KTC had a wonderful visit from Kyabje Kalu Rinpoche October 20-22, 2018. Videos of his teachings are available at this link. There is a fee for most of them to help support visiting teachers and livestreaming of teachings. However, the public talk with Q and A on October 22 at 7:30pm (the final video) is free of charge. (If a password is requested, type in FREE. Note: On the free video, there is no audio until Kalu Rinpoche’s arrival at about 19 minutes.)
Meanwhile, for a brief summary of the main points of Kalu Rinpoche’s teachings at KTC, click “continue reading”:
Highlights of Kalu Rinpoche’s teachings at KTC October 2018:
We are very fortunate that while he was at KTC, Kyabje Kalu Rinpoche gave several teachings in fluent English and answered many questions. His teachings were laced with humor, sometimes at his own expense. He shared many personal stories, and connected with the audience in a frank, open, heartfelt way that resonated throughout the room. Among the points Kalu Rinpoche emphasized:
The purpose of all the Buddha’s teachings and all the practices is to be content. It is important to start with shamatha (calm abiding) meditation in order to build a strong foundation for our practice, and to continue shamatha as much as we can, even as advanced practioners.
We need a teacher or instructor to guide us along the path, and in order to fully realize the path, we need devotion. He repeatedly defined devotion not as worship of the teacher, which he discouraged, or even as a set of specific prayers, but rather as a constant sense of inspiration, motivation, connection, presence, and mental clarity based on our relationship with our teacher.
In order to develop renunciation, the basis of the path, we need to begin by dissolving pride. This leads to dissolving our illusions, which leads to dissolving self-clinging, “up to the very sensation of I” — which in turn brings clarity, joy, and stability to our practice and leads to realization of the nature of mind. We also need to understand the reality of suffering and of impermanence through contemplating the four thoughts and analyzing our own experience.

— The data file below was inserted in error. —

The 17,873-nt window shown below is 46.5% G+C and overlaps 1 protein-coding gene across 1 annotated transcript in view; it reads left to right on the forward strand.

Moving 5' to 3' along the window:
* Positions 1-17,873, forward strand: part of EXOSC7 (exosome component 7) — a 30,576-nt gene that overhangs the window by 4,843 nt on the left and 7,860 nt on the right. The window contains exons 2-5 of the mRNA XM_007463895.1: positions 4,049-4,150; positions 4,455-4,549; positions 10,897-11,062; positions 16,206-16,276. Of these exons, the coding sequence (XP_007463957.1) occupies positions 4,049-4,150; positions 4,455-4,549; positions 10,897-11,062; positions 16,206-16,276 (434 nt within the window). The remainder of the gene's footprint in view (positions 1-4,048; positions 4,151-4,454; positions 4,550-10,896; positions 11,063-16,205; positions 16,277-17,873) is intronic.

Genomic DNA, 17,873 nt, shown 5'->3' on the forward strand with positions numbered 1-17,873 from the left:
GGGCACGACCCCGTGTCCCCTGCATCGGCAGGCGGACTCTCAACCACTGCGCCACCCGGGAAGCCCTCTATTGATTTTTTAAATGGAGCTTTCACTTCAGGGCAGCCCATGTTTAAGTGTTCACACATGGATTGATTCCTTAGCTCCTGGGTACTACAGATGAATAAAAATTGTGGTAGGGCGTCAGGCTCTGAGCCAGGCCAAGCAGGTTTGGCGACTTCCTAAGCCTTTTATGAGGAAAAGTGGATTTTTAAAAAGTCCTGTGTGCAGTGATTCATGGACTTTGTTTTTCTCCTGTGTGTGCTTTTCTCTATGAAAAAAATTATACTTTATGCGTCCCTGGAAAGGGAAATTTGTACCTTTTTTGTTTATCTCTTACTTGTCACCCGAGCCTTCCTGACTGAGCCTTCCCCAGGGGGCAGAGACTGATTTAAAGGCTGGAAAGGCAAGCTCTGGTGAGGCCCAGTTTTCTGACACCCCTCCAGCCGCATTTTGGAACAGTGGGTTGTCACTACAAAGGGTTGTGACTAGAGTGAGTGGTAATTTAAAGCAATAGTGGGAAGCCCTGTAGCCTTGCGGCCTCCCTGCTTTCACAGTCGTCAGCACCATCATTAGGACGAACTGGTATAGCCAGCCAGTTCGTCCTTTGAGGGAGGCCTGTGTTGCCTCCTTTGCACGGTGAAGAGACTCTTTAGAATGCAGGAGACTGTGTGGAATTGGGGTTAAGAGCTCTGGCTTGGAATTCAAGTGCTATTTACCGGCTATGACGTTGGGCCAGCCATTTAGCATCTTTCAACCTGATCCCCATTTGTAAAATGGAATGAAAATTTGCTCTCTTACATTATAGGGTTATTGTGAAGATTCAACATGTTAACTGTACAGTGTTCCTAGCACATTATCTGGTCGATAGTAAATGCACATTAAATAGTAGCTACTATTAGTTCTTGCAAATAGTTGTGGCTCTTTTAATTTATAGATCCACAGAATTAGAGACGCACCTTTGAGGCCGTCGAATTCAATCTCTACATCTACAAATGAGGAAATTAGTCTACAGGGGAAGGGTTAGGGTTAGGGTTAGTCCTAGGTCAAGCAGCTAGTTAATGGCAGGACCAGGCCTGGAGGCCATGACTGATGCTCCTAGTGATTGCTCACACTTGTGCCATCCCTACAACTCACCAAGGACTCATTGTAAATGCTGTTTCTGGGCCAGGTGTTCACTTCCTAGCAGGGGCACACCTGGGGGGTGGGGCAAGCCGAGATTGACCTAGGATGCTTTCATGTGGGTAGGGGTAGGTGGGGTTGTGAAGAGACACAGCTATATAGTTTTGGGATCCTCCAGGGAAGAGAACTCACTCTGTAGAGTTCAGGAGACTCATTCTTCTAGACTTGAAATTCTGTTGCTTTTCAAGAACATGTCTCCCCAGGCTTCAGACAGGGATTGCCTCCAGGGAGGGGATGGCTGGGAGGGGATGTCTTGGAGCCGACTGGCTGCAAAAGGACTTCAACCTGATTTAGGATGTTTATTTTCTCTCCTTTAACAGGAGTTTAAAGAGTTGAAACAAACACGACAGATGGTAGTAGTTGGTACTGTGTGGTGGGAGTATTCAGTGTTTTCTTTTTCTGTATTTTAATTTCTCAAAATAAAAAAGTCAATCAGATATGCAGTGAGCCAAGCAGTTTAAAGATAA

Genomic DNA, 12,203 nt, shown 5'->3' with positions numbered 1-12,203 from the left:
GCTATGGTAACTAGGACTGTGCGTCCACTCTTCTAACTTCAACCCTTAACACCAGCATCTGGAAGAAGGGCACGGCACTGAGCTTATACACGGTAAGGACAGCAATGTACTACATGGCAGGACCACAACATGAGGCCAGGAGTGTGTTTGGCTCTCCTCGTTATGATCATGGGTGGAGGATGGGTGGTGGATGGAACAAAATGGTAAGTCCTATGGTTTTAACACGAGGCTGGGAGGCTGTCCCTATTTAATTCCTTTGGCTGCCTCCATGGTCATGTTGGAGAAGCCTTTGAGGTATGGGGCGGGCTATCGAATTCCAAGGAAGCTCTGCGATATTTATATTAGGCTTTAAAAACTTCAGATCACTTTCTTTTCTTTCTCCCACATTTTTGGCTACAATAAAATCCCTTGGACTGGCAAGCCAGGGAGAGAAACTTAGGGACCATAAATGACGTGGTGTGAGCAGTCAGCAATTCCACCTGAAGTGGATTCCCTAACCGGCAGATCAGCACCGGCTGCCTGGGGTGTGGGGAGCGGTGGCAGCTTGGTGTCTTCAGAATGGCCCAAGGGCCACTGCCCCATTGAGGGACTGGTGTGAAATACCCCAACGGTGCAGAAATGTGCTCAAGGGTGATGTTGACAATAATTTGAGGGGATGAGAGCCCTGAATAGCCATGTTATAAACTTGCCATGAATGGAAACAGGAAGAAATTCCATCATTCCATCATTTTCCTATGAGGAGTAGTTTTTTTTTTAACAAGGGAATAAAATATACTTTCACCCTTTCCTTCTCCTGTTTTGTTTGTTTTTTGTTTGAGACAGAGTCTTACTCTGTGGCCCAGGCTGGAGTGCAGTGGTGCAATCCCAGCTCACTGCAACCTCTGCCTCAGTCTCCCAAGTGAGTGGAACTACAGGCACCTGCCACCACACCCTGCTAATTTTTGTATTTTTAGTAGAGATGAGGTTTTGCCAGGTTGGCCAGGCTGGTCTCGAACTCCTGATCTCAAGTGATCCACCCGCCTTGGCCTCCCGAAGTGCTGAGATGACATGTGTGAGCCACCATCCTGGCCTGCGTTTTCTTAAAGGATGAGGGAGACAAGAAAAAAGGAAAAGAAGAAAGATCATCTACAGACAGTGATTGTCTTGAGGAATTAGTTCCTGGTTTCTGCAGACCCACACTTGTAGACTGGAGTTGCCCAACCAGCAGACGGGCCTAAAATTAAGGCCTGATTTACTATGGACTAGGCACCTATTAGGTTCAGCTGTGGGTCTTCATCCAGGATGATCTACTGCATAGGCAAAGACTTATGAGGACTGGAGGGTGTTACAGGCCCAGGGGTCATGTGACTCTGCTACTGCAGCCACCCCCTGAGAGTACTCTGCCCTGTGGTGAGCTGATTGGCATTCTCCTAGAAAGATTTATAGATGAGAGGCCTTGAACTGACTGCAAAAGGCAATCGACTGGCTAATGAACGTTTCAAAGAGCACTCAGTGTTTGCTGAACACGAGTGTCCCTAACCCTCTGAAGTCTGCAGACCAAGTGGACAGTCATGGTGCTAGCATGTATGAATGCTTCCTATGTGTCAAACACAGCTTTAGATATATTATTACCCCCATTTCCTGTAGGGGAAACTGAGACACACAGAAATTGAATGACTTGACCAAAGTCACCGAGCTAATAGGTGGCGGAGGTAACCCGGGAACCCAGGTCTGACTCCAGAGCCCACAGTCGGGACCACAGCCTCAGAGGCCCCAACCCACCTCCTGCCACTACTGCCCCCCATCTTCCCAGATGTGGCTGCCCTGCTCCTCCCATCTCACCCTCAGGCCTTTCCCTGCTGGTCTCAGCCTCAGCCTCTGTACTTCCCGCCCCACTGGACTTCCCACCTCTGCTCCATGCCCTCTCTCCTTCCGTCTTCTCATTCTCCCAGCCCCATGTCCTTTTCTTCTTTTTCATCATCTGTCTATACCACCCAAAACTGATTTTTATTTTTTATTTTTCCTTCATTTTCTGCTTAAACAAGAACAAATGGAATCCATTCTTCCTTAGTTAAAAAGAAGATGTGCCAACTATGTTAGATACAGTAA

Asked how to cut through anger on the spot, he confessed he doesn’t have a magic solution, but what helps him when he feels himself getting upset (“sorry, this is not good for my image!”) is to think of impermanence. “And on the side, you have to do practice. That is the reality, and you have to keep going, and that is that.”
He stressed several times that Buddhism is a very individual path. “There is no graduation in Buddhism. There is no box. Every individual has their own journey.” He advised that we keep our practice simple and, “Like it or not, you need to do retreat, at least one or two days at a time, and keep that routine as part of your life. There is no shortcut. If there were, I would have taken it.”
He also advised us, “Be impatient with samsara, and be patient when practicing the dharma.”
At the end of his visit, Kyabje Kalu Rinpoche assured us he would never forget us, and we look forward with great longing to his next visit, which we hope will be soon.
The current Kalu Rinpoche, born in 1990, is the reincarnation of his predecessor, the first Kalu Rinpoche, who was Lama Norlha Rinpoche’s root teacher and under whose guidance KTC Monastery was established in 1978.